Now, knowing his small palace awaited him, he felt the joy he’d come out here looking for. He took one last look around and crawled through his narrow entry tunnel.
Inside, the shelter was eerily quiet. He had just enough room to sit up, and it was long and wide enough that he could stretch out and have room for his stove next to him. The wind whistled across the entrance, so he stuffed his pack into the doorway, sealing himself in. Next came the finishing touch: He lit a candle and stuck it on a small snow shelf. The light sparkled. It was like being inside a chandelier.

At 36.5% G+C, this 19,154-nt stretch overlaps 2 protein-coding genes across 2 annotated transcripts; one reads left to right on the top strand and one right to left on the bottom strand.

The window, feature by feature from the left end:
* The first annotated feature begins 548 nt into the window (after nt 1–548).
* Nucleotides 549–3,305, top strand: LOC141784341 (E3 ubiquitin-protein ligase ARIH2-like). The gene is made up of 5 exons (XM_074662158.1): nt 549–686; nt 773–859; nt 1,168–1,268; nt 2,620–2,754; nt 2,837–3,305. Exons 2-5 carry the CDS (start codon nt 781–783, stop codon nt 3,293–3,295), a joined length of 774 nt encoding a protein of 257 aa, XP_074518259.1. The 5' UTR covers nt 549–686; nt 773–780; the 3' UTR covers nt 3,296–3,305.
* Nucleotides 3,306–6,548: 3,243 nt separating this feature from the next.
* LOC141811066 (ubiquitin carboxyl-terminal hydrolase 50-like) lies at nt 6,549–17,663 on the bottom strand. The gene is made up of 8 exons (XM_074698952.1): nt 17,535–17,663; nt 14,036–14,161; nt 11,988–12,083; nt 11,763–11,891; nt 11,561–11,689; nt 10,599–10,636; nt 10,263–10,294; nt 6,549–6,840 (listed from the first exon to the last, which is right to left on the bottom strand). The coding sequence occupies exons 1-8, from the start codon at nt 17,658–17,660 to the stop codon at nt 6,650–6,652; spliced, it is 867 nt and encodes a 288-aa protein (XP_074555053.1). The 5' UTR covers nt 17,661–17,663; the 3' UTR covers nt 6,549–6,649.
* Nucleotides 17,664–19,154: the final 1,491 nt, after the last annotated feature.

His Whisperlite’s flames made the room shine even brighter. Once the beef stew was in his belly, he felt warm and started to get drowsy. He was like a bear, he thought: holing away for the winter, snug inside his little cocoon. There were no bears in the South Pacific. Of course, in med school he’d probably be too busy to go camping anyway. He sighed. This wasn’t helping.
Maybe a cup of cocoa would revive him. Sleep heavy on his eyes, he fired up the stove again. His head started to ache, so he took a few swigs of water, the trickle cool and soothing on his throat as he watched the stove glow.
By the time he was ready to sip his chocolate, he felt positively lethargic, like the air itself was pressing down. It was a nice feeling.